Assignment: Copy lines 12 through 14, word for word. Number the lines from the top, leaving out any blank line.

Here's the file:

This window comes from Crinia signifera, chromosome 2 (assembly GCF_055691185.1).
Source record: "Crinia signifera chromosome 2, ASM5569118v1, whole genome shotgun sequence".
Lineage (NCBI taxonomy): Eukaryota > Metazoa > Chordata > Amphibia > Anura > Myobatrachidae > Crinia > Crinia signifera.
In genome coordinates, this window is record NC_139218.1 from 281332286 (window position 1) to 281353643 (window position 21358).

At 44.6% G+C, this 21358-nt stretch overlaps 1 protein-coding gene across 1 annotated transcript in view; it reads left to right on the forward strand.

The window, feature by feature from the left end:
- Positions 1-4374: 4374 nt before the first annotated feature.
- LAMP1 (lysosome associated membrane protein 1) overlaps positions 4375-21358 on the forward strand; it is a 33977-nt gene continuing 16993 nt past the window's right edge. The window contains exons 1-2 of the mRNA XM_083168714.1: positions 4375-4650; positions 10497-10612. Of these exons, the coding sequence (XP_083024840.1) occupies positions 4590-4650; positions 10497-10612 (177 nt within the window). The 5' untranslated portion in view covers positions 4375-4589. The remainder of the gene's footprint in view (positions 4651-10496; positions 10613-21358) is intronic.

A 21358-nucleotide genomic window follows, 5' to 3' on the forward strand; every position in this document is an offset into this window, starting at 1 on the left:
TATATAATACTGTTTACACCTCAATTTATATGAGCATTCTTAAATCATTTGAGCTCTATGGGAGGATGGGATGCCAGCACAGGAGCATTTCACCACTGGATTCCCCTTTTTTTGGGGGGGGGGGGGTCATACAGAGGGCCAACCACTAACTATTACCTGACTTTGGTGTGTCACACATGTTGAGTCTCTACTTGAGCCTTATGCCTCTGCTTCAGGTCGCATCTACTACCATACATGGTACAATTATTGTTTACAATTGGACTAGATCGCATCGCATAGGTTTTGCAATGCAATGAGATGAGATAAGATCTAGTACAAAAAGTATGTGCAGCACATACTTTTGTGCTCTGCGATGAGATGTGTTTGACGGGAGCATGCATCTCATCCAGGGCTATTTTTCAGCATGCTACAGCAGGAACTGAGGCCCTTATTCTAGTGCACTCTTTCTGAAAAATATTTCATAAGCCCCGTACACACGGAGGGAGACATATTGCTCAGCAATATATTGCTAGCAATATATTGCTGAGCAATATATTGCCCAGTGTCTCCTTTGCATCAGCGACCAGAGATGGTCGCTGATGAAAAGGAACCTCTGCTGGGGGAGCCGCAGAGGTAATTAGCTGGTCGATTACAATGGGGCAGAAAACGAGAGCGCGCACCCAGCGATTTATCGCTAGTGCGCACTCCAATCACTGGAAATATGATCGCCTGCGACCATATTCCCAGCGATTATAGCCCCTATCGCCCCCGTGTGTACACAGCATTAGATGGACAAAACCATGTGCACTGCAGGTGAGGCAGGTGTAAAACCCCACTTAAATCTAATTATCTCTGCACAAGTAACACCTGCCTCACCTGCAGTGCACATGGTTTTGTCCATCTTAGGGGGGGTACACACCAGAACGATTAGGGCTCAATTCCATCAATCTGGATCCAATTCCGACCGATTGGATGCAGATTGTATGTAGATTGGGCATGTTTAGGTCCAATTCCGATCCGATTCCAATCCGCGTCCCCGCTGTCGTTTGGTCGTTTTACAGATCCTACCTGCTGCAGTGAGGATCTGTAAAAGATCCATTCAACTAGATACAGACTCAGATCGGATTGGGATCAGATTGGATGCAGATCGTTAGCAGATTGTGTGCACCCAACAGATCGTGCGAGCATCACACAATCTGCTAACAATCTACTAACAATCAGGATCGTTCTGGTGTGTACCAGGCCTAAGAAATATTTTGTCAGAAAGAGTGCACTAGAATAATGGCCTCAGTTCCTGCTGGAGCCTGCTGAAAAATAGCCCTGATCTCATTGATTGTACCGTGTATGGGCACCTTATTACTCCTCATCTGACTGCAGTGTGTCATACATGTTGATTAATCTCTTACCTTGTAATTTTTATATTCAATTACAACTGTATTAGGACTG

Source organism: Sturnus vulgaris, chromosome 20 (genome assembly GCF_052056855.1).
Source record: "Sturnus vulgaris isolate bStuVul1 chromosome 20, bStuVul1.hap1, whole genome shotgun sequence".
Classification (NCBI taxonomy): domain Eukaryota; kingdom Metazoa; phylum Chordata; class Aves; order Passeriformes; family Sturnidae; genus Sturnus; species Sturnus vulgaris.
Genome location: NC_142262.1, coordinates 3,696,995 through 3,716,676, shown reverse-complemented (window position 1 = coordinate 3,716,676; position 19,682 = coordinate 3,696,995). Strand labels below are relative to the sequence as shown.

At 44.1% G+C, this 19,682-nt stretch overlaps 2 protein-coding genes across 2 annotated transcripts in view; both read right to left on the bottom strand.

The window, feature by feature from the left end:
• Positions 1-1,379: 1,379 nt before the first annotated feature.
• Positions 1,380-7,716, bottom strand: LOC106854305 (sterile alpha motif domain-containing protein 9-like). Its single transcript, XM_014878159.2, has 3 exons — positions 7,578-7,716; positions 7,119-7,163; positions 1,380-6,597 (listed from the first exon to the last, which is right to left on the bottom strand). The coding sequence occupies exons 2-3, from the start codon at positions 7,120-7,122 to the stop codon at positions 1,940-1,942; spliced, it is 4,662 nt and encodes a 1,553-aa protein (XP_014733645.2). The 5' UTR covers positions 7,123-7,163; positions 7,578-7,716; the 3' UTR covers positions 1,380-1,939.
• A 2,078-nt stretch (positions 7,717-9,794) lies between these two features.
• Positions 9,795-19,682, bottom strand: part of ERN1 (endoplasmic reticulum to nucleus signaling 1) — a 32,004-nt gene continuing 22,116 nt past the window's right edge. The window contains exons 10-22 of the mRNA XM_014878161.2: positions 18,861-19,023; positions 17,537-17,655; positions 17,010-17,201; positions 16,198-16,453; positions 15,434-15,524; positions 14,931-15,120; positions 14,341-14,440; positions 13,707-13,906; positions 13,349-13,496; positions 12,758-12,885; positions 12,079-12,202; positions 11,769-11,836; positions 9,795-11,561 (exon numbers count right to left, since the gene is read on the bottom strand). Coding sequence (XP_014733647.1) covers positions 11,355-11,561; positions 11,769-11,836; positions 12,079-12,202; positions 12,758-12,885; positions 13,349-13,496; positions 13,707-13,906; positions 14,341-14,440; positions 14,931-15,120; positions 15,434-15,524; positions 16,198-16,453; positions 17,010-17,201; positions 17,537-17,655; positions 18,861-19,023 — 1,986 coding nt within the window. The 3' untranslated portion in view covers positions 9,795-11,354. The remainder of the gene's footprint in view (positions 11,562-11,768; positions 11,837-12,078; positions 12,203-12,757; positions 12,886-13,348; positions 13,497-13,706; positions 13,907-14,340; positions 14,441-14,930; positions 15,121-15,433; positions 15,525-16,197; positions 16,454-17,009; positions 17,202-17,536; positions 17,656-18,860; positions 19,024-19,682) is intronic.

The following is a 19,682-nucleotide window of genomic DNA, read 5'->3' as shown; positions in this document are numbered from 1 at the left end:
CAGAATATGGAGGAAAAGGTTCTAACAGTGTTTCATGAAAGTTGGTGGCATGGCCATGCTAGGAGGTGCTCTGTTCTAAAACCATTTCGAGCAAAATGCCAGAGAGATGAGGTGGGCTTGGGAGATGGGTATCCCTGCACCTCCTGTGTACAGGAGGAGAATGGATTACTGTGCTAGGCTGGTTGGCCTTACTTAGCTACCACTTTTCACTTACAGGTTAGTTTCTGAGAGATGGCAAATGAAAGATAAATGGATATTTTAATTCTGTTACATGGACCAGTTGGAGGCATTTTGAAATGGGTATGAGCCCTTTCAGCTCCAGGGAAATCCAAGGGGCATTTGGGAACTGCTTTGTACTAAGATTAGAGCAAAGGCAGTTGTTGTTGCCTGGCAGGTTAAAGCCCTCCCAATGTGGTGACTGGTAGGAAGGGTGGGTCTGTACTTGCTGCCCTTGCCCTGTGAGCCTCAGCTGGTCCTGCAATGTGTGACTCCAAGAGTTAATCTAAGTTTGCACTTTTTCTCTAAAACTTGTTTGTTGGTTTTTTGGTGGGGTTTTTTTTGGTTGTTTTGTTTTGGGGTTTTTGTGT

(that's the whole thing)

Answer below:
Source record: "Sturnus vulgaris isolate bStuVul1 chromosome 20, bStuVul1.hap1, whole genome shotgun sequence".
Classification (NCBI taxonomy): domain Eukaryota; kingdom Metazoa; phylum Chordata; class Aves; order Passeriformes; family Sturnidae; genus Sturnus; species Sturnus vulgaris.
Genome location: NC_142262.1, coordinates 3,696,995 through 3,716,676, shown reverse-complemented (window position 1 = coordinate 3,716,676; position 19,682 = coordinate 3,696,995). Strand labels below are relative to the sequence as shown.